How to enable and Use Windows 8 Client Hyper-V

Mircosoft introduced XP Mode using Microsoft Virtual PC with Windows 7 Professional, Enterprise, or Ultimate versions. Windows XP mode provided an excellent migration option for companies and users migrating to Windows 7 while maintaining preferred Windows XP applications. Virtual PC enables multiple Windows environments from all versions of the Windows 7 client desktop, except Starter edition, if you choose not to enable full Windows XP Mode integration. There is a great dialog identifying requirements and distinguishing between versions of Virtual PC for Windows 7.

Windows Virtual PC is no longer available for use as of Windows 8.

Instead, Microsoft Windows 8 provides a client version of Hyper-V for selected operating system versions and hardware platforms. Technet compares Client Hyper-V  to Windows XP Mode for Windows 7.  The use of Hyper-V on Windows 8 is more powerful and elegant than Virtual PC, though restricted to use in the Professional and Enterprise editions of Windows 8. This means no virtualized support on Windows 8 (the label for the home edition) or Windows RT, completing the four version set of Windows 8. Steven Sinofsky wrote a detailed look at Bringing Hyper-V to Windows 8. Per Steven’s introduction and other instructions, Windows 8 Hyper-V client will only run on 64-bit versions of the operating system, with 64-bit Intel or AMD processors that support SLAT (Second Level Address Translation), and have at least 4 GB of RAM installed. This reduces the number of systems and Windows 8 platforms that can support virtualization (remember Virtual PC is no longer supported in Windows 8), and might dictate your decision to migrate if you are dependent on client based virtualized support for mission critical applications.

Not all 64-bit processors support SLAT, so you will want to check before migrating to Windows 8. Jason Helmick provides a simple Powershell solution to check for SLAT (Second Level Address Translation) for Windows 8 Hyper-V.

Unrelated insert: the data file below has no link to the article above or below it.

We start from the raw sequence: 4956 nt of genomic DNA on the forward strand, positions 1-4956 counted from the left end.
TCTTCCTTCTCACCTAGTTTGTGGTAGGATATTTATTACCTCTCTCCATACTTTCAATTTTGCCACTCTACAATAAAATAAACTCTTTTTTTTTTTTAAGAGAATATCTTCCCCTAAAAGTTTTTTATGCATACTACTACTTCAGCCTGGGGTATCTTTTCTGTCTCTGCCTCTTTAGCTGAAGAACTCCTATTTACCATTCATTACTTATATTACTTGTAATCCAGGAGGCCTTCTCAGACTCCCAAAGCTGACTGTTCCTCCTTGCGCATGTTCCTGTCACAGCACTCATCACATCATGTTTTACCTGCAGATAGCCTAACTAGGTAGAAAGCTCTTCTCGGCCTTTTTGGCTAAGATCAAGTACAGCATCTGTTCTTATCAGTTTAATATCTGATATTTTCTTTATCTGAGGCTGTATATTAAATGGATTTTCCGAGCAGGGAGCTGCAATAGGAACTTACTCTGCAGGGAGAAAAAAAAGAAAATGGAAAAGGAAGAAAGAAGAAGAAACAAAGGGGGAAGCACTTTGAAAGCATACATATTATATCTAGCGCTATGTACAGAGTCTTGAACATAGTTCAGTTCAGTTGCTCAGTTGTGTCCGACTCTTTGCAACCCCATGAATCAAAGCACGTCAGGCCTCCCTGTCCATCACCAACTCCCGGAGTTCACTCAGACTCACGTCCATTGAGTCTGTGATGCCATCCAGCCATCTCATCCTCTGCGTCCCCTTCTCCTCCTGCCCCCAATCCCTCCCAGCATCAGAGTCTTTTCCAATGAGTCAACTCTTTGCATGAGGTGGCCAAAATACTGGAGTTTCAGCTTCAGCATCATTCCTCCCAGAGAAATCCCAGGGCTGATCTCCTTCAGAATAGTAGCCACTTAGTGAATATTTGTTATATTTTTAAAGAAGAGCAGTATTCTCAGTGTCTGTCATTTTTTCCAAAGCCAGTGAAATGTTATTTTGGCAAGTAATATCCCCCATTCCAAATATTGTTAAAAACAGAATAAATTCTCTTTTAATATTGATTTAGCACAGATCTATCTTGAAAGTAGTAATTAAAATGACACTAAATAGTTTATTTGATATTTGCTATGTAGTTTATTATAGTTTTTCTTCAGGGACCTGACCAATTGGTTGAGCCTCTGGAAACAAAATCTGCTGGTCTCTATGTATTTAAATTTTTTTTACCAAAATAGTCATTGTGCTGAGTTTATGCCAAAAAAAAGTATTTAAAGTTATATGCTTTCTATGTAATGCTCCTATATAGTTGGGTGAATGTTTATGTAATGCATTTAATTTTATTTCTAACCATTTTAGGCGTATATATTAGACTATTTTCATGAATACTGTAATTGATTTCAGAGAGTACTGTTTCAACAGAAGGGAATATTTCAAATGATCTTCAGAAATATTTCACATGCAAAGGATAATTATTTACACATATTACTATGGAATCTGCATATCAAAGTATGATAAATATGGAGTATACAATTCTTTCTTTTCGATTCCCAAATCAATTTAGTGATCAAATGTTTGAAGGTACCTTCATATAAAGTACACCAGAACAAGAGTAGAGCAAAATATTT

Hyper-V is included within Windows 8 and does not need to be downloaded. The feature is not enabled by default, and merely needs to be enabled. How-to-Geek provides an abbreviated set of instructions  with screenshots. Into Windows provides an alternate set of instructions and comments.

Apparently Client Hyper-V is visible as a selectable feature in 32-bit versions of Windows 8 Professional and Enterprise, although Hyper-V Manager will not allow creation of a VM on the 32-bit version of the OS. Some of the toolset may be available, and I have scheduled this research for a future blog.

In a previous blog, I provided a comparison of Windows 7 and Windows 8 keystroke shortcuts. The use of Hyper-V adds another layer of keystroke controls. For your convenience, Ben Armstrong , the Virtual PC Guy and a Microsoft Hyper-V Program Manager, provides an overview of Hyper-V Key Combinations.

Standard Windows Key combination

Virtual Machine Connection Key Combination

Explanation

CTRL + ALT + DEL

CTRL + ALT + END

Displays the Task Manager or Windows Security dialog box on Windows (or logs in).

ALT + TAB

ALT + PAGE UP

Switches between programs from left to right.

ALT + SHIFT + TAB

ALT + PAGE DOWN

Switches between programs from right to left.

ALT + ESC

ALT + INSERT

Cycles through the programs in the order they were started.

CTRL + ESC

ALT + HOME

Displays the Windows Start menu.

N/A

CTRL + ALT + PAUSE

Changes the Virtual Machine Connection window to / from full screen mode.

N/A

CTRL + ALT + LEFT ARROW

Releases mouse and keyboard focus from the Virtual Machine Connection window.

 

Windows key stroke combinations are not sent to the virtual machine by default, though you can change some settings through the Hyper-V Manager, and probably want to do so as addressed in Ben’s blog. Ben specifically addresses integration of the new Windows 8 key combinations inside of Hyper-V  in a more recent blog entry.

There are other changes to Hyper-V and the Hyper-V Client as deployed on Windows 8 and Windows Server 2012. While experimenting with Hyper-V Client, I found another of Ben’s posts to be most helpful. Dynamically expanding virtual hard disks must now be manually mounted in the management operating system before trying to compact them. The process used to be automatic, but apparently created problems when attaching and removing virtual hard disks. Glad Ben offered the related article, and although it refers to Windows Server 2012, it equally affects Windows 8 Client Hyper-V.

You now have the fundamentals for using Client Hyper-V under Windows 8. Enjoy the creation of virtual worlds.

 

Enjoy!
Steven Fullmer
Interface Technical Training Staff Instructor

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